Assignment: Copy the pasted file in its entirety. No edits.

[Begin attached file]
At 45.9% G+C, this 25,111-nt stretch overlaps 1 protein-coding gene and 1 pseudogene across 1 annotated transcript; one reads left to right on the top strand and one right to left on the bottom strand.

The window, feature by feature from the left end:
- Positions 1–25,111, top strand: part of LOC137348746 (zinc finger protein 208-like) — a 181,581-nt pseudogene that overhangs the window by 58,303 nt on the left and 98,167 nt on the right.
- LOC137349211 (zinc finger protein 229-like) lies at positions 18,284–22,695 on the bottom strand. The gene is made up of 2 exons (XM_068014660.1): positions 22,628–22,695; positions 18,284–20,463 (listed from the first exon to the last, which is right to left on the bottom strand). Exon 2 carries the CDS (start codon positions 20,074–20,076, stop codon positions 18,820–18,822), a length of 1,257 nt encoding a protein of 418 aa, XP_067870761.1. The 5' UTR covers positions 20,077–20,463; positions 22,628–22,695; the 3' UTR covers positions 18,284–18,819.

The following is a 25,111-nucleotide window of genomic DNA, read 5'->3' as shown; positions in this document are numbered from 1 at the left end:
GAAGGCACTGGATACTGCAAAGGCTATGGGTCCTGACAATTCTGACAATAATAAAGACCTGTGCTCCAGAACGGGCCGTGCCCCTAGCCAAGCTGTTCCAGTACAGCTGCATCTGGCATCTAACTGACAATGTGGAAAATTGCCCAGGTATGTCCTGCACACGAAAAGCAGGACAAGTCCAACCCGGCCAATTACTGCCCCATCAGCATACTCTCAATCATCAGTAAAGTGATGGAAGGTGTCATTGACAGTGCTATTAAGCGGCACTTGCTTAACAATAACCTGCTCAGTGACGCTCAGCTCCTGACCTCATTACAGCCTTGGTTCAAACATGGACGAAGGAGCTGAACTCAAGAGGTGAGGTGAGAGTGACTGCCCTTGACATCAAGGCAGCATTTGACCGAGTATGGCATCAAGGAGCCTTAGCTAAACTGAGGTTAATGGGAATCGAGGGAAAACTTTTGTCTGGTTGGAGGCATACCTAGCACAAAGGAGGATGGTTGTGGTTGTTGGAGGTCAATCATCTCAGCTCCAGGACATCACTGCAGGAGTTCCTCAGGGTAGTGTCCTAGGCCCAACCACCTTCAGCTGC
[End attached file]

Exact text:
At 45.9% G+C, this 25,111-nt stretch overlaps 1 protein-coding gene and 1 pseudogene across 1 annotated transcript; one reads left to right on the top strand and one right to left on the bottom strand.

The window, feature by feature from the left end:
- Positions 1–25,111, top strand: part of LOC137348746 (zinc finger protein 208-like) — a 181,581-nt pseudogene that overhangs the window by 58,303 nt on the left and 98,167 nt on the right.
- LOC137349211 (zinc finger protein 229-like) lies at positions 18,284–22,695 on the bottom strand. The gene is made up of 2 exons (XM_068014660.1): positions 22,628–22,695; positions 18,284–20,463 (listed from the first exon to the last, which is right to left on the bottom strand). Exon 2 carries the CDS (start codon positions 20,074–20,076, stop codon positions 18,820–18,822), a length of 1,257 nt encoding a protein of 418 aa, XP_067870761.1. The 5' UTR covers positions 20,077–20,463; positions 22,628–22,695; the 3' UTR covers positions 18,284–18,819.

The following is a 25,111-nucleotide window of genomic DNA, read 5'->3' as shown; positions in this document are numbered from 1 at the left end:
GAAGGCACTGGATACTGCAAAGGCTATGGGTCCTGACAATTCTGACAATAATAAAGACCTGTGCTCCAGAACGGGCCGTGCCCCTAGCCAAGCTGTTCCAGTACAGCTGCATCTGGCATCTAACTGACAATGTGGAAAATTGCCCAGGTATGTCCTGCACACGAAAAGCAGGACAAGTCCAACCCGGCCAATTACTGCCCCATCAGCATACTCTCAATCATCAGTAAAGTGATGGAAGGTGTCATTGACAGTGCTATTAAGCGGCACTTGCTTAACAATAACCTGCTCAGTGACGCTCAGCTCCTGACCTCATTACAGCCTTGGTTCAAACATGGACGAAGGAGCTGAACTCAAGAGGTGAGGTGAGAGTGACTGCCCTTGACATCAAGGCAGCATTTGACCGAGTATGGCATCAAGGAGCCTTAGCTAAACTGAGGTTAATGGGAATCGAGGGAAAACTTTTGTCTGGTTGGAGGCATACCTAGCACAAAGGAGGATGGTTGTGGTTGTTGGAGGTCAATCATCTCAGCTCCAGGACATCACTGCAGGAGTTCCTCAGGGTAGTGTCCTAGGCCCAACCACCTTCAGCTGC